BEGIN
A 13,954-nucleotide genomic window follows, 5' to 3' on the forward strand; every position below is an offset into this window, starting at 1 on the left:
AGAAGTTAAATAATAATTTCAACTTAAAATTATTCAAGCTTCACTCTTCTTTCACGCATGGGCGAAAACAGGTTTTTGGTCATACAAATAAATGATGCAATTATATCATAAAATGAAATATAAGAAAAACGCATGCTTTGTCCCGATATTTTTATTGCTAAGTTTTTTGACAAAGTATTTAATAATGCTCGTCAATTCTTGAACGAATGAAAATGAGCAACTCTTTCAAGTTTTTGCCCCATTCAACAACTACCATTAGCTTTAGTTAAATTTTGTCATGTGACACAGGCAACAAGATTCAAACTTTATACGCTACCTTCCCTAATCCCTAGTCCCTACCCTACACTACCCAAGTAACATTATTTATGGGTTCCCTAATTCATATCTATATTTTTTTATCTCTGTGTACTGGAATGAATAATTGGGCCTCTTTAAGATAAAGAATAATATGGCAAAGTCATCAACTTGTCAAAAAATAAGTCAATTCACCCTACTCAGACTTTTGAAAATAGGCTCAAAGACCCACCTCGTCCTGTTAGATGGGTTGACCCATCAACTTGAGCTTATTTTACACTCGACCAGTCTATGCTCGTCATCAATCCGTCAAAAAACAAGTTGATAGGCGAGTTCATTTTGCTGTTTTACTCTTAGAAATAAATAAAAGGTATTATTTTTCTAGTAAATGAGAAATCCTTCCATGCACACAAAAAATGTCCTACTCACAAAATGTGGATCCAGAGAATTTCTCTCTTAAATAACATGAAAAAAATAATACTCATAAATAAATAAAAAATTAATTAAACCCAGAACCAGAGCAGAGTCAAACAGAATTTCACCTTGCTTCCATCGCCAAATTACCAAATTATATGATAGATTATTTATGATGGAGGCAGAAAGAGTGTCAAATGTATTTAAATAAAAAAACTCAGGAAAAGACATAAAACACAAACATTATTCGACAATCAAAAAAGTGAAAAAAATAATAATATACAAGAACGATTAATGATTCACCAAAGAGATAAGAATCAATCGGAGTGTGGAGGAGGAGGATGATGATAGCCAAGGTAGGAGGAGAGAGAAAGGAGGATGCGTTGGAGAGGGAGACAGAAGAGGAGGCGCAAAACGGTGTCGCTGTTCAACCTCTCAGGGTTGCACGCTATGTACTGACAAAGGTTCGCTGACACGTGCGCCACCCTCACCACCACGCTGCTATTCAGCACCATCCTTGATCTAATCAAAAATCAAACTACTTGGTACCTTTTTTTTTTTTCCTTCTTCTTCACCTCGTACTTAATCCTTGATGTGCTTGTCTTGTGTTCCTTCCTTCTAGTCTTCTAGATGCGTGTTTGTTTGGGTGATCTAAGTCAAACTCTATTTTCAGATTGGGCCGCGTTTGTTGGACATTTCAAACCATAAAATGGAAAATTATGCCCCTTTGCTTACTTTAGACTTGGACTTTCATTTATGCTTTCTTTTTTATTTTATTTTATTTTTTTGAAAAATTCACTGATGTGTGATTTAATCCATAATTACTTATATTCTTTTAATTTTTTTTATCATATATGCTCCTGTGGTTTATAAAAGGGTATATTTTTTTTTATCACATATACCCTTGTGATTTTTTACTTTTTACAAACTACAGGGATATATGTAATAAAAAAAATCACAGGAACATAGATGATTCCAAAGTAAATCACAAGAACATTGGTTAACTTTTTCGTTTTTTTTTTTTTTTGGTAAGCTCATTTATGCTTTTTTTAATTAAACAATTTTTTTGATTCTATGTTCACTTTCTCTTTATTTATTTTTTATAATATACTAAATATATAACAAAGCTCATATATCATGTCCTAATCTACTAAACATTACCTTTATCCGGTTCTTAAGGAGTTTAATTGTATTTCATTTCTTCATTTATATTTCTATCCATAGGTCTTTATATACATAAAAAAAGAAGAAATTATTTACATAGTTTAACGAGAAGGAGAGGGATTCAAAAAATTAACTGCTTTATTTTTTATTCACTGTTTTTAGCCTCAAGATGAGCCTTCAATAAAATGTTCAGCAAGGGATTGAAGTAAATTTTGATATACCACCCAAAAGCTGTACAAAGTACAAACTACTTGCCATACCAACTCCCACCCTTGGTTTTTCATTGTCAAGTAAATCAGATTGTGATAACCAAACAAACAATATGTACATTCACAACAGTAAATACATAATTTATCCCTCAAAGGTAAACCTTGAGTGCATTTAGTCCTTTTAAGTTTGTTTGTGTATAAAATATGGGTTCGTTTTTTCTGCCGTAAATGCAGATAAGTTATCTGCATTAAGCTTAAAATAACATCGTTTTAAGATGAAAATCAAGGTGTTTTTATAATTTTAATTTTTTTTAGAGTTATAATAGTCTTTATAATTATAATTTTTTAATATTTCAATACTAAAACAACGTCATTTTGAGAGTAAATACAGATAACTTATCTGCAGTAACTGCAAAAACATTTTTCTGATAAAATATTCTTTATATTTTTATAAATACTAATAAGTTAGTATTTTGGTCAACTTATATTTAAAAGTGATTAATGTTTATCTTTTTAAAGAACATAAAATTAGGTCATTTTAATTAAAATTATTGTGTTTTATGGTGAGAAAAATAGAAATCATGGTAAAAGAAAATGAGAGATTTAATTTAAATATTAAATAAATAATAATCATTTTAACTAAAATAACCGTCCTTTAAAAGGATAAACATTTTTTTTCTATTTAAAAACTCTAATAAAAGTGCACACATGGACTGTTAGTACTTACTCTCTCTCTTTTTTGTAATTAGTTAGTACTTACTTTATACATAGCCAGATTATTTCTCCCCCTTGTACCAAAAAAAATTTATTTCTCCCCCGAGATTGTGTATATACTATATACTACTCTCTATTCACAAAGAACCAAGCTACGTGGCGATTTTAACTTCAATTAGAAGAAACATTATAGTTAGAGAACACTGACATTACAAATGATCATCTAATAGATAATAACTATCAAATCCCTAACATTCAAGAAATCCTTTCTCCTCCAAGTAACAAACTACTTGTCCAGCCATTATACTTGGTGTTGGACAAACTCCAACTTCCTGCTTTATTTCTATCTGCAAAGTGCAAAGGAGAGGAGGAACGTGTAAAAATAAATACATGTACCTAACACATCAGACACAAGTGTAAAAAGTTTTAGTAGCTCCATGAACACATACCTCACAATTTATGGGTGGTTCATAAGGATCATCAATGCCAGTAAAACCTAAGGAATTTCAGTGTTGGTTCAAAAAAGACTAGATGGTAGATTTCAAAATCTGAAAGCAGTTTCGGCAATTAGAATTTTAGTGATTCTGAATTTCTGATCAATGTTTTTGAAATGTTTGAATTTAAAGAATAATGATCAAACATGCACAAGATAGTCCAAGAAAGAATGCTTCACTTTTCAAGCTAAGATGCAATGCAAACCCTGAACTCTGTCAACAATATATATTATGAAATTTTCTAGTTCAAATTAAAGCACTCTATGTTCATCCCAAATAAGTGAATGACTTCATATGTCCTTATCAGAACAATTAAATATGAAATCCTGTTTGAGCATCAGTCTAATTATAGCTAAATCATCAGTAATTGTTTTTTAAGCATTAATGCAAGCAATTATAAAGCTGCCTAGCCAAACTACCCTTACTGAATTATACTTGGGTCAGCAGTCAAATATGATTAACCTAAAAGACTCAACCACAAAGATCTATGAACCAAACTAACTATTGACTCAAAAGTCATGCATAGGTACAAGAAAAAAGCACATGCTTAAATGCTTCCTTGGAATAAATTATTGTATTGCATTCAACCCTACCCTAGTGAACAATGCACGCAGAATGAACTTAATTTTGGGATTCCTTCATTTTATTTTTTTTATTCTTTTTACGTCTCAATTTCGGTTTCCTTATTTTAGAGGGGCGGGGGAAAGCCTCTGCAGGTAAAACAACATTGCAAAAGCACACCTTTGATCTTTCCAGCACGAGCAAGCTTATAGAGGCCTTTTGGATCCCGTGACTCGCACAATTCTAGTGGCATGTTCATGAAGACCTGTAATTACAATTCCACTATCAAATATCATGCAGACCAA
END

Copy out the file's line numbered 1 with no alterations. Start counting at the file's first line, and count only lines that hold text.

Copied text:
A 13,954-nucleotide genomic window follows, 5' to 3' on the forward strand; every position below is an offset into this window, starting at 1 on the left: